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Religious Celebrations in the Workplace

NEW YORK (TheStreet) -- The winter holiday season is in full swing, bringing tidings of great joy and, with them, a host of legal pitfalls for employers.

As if it weren't enough that too much bourbon in the eggnog can generate lawsuits when workers drive home drunk home from the annual office party, this is also the season when many of the world's great religions celebrate important holidays. Workers who are eager to commemorate their faith traditions on the job can create massive legal headaches for their employers.

Government agencies and contractors can face special challenges this time of year due to constitutional limits on interactions between church and state, and usually find it easiest to ban all religious elements from their seasonal festivities. For private companies, however, it may not be necessary to keep all holiday events strictly secular.

Companies including Chick-fil-A, Hobby Lobby, Forever 21, Tyson Foods (TSN), Herman Miller (MLHR), Interstate Batteries and Tom's of Maine (a unit of Colgate-Palmolive (CL)are all overtly faith-based, and all manage (mostly) to stay out of court. So, if you're a corporate executive who can't bear to hear Elvis sing Blue Christmas one more time, here are 10 tips for accommodating your employees' religious beliefs at this especially sensitive time of year:

Never make religion mandatory. Employers can have their own religious beliefs but are not allowed to discriminate against employees for theirs or, for that matter, for their lack of religion. Thus, it's permissible to allow employees to pray together at a holiday lunch and even for the boss to pray with them, but not okay to force employees to participate if they'd rather opt out. Avoid social pressure and don't ever deny a raise, bonus, promotion or other benefit to an employee for failing to participate in religious activities.

Don't reward religiosity. Employers who wouldn't dream of openly discriminating against their employees for belonging to a particular denomination are sometimes less careful about rewarding those who share their own religious leanings. However, if employees of a particular religious background are awarded disproportionately large raises, bonuses, promotions, access to the boss or other plum benefits, it amounts to punishing those who don't share in that faith. Distribute the perks of employment on merit, and put religious affiliations aside when deciding who gets them.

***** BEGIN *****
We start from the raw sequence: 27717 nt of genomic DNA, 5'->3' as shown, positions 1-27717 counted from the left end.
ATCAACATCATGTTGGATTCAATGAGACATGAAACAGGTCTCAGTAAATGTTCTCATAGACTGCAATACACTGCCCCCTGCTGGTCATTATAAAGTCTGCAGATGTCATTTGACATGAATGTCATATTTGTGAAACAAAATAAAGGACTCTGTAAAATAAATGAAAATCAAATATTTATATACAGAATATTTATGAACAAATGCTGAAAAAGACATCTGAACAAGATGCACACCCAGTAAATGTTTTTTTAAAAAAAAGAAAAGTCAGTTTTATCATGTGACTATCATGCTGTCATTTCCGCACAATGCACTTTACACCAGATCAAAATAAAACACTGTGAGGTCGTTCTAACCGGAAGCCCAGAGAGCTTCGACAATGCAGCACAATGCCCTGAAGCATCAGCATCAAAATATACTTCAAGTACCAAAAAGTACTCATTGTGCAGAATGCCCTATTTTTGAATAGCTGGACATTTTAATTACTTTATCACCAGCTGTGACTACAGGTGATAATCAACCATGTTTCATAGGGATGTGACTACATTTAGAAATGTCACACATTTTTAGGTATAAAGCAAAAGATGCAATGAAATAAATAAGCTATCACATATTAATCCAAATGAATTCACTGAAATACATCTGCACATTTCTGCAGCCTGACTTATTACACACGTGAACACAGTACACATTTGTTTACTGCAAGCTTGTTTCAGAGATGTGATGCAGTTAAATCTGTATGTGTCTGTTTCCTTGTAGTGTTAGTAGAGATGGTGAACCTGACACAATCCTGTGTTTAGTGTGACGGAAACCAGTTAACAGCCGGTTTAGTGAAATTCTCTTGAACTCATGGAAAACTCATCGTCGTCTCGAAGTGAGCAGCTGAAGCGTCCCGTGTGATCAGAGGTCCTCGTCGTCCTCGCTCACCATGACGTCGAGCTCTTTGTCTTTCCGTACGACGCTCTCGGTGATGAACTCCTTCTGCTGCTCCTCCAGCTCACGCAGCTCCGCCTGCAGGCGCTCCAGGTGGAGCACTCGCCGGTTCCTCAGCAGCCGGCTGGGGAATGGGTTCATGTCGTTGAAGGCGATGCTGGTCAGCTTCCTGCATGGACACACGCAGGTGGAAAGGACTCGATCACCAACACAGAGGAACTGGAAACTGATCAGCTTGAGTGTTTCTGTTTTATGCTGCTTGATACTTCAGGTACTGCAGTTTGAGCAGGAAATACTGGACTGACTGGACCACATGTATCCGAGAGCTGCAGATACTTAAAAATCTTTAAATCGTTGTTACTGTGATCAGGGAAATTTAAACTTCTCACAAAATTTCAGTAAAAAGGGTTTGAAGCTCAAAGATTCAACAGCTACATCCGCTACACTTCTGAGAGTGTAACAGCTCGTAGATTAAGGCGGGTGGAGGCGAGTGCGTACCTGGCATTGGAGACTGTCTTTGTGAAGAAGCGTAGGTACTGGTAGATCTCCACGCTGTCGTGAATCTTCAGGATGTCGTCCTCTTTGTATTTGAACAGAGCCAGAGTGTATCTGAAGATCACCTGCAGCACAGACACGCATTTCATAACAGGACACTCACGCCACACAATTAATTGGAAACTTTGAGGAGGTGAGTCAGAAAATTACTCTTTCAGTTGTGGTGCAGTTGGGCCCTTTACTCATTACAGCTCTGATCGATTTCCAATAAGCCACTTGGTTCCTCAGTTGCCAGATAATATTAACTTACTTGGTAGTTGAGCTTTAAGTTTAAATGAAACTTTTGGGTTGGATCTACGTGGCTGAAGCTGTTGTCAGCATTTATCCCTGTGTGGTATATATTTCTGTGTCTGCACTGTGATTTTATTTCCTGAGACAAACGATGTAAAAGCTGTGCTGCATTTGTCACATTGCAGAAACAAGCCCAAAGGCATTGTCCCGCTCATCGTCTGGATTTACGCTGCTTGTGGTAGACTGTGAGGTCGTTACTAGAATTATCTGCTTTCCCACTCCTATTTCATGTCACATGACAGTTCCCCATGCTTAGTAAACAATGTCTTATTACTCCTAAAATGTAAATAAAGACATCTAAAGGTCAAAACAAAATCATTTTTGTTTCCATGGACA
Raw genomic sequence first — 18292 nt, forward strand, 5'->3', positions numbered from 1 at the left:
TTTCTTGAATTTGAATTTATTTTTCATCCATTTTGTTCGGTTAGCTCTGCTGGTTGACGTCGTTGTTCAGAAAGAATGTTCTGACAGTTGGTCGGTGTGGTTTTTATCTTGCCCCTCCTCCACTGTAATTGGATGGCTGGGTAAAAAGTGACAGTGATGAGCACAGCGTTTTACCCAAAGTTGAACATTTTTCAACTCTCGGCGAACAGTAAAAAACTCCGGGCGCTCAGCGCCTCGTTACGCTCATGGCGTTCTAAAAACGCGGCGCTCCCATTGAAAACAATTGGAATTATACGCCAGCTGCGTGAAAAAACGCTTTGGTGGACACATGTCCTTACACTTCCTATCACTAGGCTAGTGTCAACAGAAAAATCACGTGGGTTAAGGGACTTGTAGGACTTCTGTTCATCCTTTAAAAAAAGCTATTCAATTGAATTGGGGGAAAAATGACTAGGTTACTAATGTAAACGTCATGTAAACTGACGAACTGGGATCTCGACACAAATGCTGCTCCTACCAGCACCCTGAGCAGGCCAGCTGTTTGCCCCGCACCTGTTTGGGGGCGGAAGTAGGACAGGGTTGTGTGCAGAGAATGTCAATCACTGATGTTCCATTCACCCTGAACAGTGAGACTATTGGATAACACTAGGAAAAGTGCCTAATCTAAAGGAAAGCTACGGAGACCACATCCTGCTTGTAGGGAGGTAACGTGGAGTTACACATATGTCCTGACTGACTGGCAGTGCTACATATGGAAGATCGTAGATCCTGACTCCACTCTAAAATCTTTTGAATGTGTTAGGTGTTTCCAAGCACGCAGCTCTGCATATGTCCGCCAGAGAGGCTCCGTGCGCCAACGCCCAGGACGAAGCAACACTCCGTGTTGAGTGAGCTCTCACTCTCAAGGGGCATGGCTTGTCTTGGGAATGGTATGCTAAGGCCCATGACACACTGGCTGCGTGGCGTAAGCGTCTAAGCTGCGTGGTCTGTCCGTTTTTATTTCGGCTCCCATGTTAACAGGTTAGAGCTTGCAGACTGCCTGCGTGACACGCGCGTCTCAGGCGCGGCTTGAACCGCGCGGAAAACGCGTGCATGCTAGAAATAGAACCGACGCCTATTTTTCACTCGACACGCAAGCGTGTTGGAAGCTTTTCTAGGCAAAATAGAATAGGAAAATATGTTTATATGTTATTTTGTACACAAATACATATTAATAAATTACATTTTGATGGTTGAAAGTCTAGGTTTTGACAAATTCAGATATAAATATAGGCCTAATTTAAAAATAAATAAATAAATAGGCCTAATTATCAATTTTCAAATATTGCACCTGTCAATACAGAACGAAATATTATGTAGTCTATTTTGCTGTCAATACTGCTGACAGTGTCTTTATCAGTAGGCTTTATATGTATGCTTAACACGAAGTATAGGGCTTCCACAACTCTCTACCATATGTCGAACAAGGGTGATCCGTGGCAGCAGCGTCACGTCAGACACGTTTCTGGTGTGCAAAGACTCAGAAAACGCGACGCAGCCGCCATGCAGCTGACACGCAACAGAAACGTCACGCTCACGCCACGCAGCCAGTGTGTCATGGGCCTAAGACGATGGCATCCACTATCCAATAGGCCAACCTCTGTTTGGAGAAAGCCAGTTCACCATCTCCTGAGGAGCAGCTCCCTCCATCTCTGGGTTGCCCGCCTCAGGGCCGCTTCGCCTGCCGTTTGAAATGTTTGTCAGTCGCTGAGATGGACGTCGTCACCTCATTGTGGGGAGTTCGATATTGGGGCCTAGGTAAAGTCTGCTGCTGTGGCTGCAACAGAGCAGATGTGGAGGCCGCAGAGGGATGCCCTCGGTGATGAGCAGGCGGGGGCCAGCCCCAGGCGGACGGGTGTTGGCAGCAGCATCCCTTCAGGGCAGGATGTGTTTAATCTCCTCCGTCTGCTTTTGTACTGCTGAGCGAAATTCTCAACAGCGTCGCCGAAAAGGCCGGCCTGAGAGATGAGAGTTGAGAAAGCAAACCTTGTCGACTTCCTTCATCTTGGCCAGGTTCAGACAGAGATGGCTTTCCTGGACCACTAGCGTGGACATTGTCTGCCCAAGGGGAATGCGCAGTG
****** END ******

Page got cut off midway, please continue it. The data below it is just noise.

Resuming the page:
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When in doubt, include. The oldest interfaith seminary in the world, The New Seminary for Interfaith Studies in New York, has as its motto "Never instead of, always in addition to." For employers, that's often an excellent approach. If you want to have a Christmas tree in your company lobby, for example, consider adding a menorah, a Kwanzaa kinara, a Bodhi Day tree and secular ornaments such as wrapped gifts and snowmen to broaden the scope of your celebrations.

Plan by committee. If everyone who works on the office holiday party attends the same house of worship, the chances of offending someone who belongs to a different faith or doesn't believe at all substantially increase. Invite anyone with an interest to participate on the party committee, and make sure that all of your employees know that they're welcome to contribute ideas to make the festivities as inclusive as possible.

Edit as appropriate. Some aspects of holiday traditions may be too religious for your employees, while others may be more universally acceptable. For example, traditional Christmas carols often have deeply religious lyrics. If you want to play them at a holiday event, consider playing instrumental versions and don't hesitate to mix in traditional music from other denominations as well as more secular tunes.

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